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No. 228 - Kiawe Wood Smoked Salt

No. 228 - Kiawe Wood Smoked Salt

Quick Overview

Kiawe (pronounced [Kee-ah-vey]) is a thorny, brushy tree similar to a Texas mesquite, native to South America and widely naturalized in Hawaii. This dense wood gives the salt a bold and rich smoky flavor.

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Prosopis pallida is a species of mesquite tree. It has the common names kiawe, huarango and American carob, as well as "bayahonda" (a generic term for Prosopis) and "algarrobo blanco" (usually used for Prosopis alba). It is a thorny legume, native to Colombia, Ecuador and Peru, particularly drier areas near the coast. While threatened in its native habitat, it is considered an invasive species in many other places.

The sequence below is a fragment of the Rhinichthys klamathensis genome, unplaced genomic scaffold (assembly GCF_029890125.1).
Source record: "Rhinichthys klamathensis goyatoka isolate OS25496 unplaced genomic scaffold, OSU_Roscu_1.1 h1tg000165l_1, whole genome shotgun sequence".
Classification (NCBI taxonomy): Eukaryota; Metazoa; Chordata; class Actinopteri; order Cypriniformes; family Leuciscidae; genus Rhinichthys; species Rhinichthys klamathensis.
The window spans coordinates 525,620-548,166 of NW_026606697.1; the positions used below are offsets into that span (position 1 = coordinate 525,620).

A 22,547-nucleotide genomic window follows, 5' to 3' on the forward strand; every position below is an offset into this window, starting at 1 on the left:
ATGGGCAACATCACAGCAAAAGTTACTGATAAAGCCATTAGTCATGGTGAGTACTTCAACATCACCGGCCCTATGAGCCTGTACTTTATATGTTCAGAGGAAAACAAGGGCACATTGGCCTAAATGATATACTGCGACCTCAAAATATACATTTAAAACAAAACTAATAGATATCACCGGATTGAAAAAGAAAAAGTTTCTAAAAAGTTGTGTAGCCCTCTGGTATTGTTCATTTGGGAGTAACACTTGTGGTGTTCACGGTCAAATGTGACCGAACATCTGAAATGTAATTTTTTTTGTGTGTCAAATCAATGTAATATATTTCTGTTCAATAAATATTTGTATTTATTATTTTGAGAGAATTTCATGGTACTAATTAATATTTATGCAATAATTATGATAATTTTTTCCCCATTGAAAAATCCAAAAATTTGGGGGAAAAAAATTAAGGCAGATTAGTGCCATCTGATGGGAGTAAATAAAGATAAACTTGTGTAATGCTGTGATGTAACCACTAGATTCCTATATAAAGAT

The kiawe is a spreading bush or moderately sized tree, bearing spines, spikes of greenish-yellow flowers, and long pods filled with small brown seeds. It is a successful invasive species due to its ability to reproduce in two ways: production of large numbers of easily dispersed seeds, and suckering to create thick monotypic stands that shade out nearby competing plants. It survives well in dry environments due to a long taproot which can reach deep watertables. It is so efficient at extracting moisture from soil that it can kill nearby plants by depriving them of water, as well as by shading them out. It can be found in areas where other plants do not grow, such as sandy, dry, degraded slopes, salty soils, disturbed areas, and rocky cliffs.

Additional Information

Common Uses No
History No
Ingredients No
Product of: United States